[Crimson] A Job Well Done, More To Do


“It is also our hope that the new director focus intensely on advocating for sexual assault policy change. Our Harvard Can Do Better a student campaign for sexual assault policy reform received overwhelming support for its policy demands in a student referendum last year. Among those demands are a policy of affirmative consent, clarifying the meaning of mental incapacitation, and offering comprehensive and inclusive sexual assault prevention and response training every year. The group also calls for more transparency in the administration and for clearer language that includes the LGBTQ-identifying community. These commonsense reforms have been implemented at a number of peer colleges, and they will go a long way toward creating safe social environments.

A standard of affirmative consent in particular is a change that would be critical in helping students to have more power in prosecuting assailants and in creating cultural change on campus. Despite the successes of the Our Harvard Can Do Better campaign, students have thus far lacked a strong ally in OSAPR who is willing to push for their demands. We hope that OSAPR’s new director can become that ally, and that he or she does not shy away from advocating for reform to administrators.

We salute the outstanding work that Sarah Rankin has accomplished in her seven years as OSAPR director. With a greater focus on policy reform, OSAPR can become an even stronger ally for sexual assault survivors and students working to effect change.”


Silence ≠ Consent

The boys’ lawyers plan to argue that silence is consent. Attorneys for Maystried to get the charges dropped entirely because two of his friends were denied the chance to serve as witnesses. When that failed, the defense came up with a different strategy: They plan to argue that, “[s]he didn’t affirmatively say no,” and thus gave her consent. This ignores Ohio’s law, much like laws in the rest of the country, that agreeing to go out with someone does not mean you have given consent to sex. The lawyers’ argument is perhaps most disturbing, because it actually echoes one of the jokes captured in the uploaded Anonymous video: “It isn’t really rape because you don’t know if she wanted to or not.”

Read more: Everything You Need To Know About The Steubenville Rape Trial

On affirmative consent:


from “Affirmative Consent as Legal Standard?” from Yes Means Yes 

The “it will ruin sex” objection is one of several common objections that I think are rhetorical and fall apart under even casual scrutiny. For example:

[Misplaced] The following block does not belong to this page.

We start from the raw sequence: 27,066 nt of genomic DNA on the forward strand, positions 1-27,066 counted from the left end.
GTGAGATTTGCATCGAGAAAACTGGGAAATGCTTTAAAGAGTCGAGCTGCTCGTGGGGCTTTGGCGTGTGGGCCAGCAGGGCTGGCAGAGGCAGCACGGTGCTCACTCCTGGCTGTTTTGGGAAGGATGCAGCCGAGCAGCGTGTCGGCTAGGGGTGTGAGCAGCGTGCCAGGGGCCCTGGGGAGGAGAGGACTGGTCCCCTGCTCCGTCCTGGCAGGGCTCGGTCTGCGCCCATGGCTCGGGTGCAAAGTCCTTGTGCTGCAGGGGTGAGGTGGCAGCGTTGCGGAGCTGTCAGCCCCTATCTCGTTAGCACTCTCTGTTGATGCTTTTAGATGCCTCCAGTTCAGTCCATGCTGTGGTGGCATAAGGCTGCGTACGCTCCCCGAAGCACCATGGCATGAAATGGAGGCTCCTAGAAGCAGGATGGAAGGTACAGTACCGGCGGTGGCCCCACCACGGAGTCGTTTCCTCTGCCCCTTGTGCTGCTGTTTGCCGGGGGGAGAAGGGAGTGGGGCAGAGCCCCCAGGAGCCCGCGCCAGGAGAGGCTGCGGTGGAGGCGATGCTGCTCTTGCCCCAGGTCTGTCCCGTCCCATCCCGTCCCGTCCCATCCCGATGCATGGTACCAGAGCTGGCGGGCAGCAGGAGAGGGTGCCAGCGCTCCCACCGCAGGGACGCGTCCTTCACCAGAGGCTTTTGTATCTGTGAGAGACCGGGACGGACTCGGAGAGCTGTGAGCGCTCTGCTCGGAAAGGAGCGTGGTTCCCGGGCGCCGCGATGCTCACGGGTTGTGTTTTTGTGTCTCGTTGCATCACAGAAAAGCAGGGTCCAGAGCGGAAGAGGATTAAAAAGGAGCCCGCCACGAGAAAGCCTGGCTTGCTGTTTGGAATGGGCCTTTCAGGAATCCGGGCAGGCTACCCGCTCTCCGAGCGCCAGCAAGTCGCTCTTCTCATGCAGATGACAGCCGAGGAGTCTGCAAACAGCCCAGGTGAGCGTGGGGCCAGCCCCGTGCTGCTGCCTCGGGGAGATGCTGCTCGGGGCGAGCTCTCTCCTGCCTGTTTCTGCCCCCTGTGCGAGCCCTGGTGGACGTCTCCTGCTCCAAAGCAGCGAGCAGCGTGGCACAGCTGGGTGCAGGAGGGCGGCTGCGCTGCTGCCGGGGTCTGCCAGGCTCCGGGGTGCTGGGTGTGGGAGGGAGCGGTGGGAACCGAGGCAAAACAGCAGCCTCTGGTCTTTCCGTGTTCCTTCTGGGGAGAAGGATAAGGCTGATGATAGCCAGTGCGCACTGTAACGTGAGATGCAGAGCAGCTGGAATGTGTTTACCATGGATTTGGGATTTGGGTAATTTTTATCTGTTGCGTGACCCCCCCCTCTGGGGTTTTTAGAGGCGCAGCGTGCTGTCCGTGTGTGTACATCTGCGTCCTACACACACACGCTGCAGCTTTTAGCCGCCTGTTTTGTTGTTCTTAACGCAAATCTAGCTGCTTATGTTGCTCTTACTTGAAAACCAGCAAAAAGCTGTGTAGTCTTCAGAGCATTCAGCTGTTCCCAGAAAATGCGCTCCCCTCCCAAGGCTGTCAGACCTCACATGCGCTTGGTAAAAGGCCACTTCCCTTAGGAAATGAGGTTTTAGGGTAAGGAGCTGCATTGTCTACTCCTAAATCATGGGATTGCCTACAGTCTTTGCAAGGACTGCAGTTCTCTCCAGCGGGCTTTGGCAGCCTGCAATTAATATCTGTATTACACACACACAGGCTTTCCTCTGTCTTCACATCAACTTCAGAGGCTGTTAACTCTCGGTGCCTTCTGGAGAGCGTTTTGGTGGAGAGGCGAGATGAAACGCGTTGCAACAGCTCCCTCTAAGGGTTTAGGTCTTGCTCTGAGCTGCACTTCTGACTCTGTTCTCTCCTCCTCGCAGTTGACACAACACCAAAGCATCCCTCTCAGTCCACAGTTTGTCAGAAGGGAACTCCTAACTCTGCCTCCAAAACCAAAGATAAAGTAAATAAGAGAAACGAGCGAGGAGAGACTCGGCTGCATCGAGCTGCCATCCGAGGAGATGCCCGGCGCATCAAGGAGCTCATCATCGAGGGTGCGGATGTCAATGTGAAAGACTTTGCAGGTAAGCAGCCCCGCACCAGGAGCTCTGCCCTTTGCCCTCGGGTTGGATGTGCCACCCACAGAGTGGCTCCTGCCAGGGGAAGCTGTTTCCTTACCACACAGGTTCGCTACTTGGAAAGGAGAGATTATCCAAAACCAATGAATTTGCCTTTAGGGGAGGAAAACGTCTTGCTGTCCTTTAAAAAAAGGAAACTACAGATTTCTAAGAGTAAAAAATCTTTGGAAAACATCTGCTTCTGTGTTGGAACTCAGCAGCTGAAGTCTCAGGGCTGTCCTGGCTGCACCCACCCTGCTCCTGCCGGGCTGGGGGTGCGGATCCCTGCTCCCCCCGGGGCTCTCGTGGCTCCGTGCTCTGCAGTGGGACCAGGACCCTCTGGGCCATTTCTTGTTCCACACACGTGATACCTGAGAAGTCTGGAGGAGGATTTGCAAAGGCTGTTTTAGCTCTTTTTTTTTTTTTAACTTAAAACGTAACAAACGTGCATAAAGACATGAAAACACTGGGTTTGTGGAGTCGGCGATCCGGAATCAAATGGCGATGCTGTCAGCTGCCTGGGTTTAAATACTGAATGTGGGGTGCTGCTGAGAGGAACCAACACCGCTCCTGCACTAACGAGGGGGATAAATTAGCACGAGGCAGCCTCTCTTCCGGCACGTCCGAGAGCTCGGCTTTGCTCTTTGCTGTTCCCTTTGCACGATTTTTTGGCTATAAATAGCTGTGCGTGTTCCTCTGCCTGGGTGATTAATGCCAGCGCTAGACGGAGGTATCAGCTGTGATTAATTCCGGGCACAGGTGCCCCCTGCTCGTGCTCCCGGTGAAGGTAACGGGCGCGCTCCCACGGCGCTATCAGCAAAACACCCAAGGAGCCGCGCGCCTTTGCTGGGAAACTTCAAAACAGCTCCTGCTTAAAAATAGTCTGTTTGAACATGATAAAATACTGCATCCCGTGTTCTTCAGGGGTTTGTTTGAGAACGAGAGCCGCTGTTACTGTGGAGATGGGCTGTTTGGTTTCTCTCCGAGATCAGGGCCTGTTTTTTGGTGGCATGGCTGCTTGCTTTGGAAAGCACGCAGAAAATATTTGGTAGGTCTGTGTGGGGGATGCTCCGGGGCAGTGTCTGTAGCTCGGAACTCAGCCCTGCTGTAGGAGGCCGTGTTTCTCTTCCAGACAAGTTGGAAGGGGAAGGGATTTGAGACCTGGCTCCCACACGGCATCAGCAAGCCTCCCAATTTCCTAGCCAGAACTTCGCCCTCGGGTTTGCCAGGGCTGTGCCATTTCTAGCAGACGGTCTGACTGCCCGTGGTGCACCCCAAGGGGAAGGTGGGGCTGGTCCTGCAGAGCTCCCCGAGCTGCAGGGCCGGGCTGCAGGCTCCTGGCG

“Why does the guy have to secure consent?”

He doesn’t. It’s a gender-neutral obligation. Initiator secures consent. Worked fine at Antioch.

“What if they are both drunk?”

Same answer.

“What if nobody initiates?”

Not possible. If two people lay in bed next to each other, no sexual contact takes place. If we mush up “sex” into some gauzy montage, and refuse to consider it as anything but a unified whole, it becomes possible to have a confused situation about initiation. But each act has to have an initiator. It is that person who has the obligation in the first instance.

“What if they initiate mutually?”

Well, that’s enthusiastic participation. If two people lean in to kiss each other at the same time and stick their tongues in each other’s mouths, I think we can be pretty clear on consent.

“But … Isn’t It Awkward?”

Well, here’s the beauty of it. It isn’t, because people can always bargain around the law in private arrangements, and law provides a background rule. The person initiating has the obligation to secure consent. In the presence of enthusiastic participation, that person may be so clear on the existence of consent that they don’t need a verbal confirmation — but they have to be willing to assume the risk of error. The non-initiator, if they are for example a survivor who freezes, faces serious consequences from a mistake, and the initiator faces serious consequences from a mistake theoretically (but not actually because there are no convictions in these situations). But the initiator is more able to avoid the mistake by checking for affirmative consent. As I recall, “stop if your partner goes limp” was a rule of Fight Club. If a bunch of guys fighting in a basement can observe that, we can expect it between sex partners, I should think.

The other way to “bargain around the rule” is to explicitly agree that silence equals consent and set other conditions for revocation, which is what BDSMers do with safewords and safesigns. Empirically, the experiment worked at Antioch, where the students loved the policy.

[Yes Means Yes]

What is Rape Culture?

Rape Culture is engendered in a society in which rape and sexual violence are normalized. where rape is perpetuated by every aspect of our culture: in the media, the justice system, the prison industrial complex, our own government, music, advertising, etc. Rape culture is victim shaming and blaming. It is 1 in 6 women being sexually assaulted in their lifetimes. Where 75% of all survivors are assaulted by someone they know.

Victim blaming occurs when the survivors of sexual harassment/assault are held entirely or partially responsible for the transgressions committed against them.

Sexual assault is nonconsensual, intentional physical contact of a sexual nature, such as unwelcome contact with a person’s genitals, buttocks or breasts.

Affirmative consent is a clear unambiguous, and voluntary agreement between the participants to engage in specific sexual activity.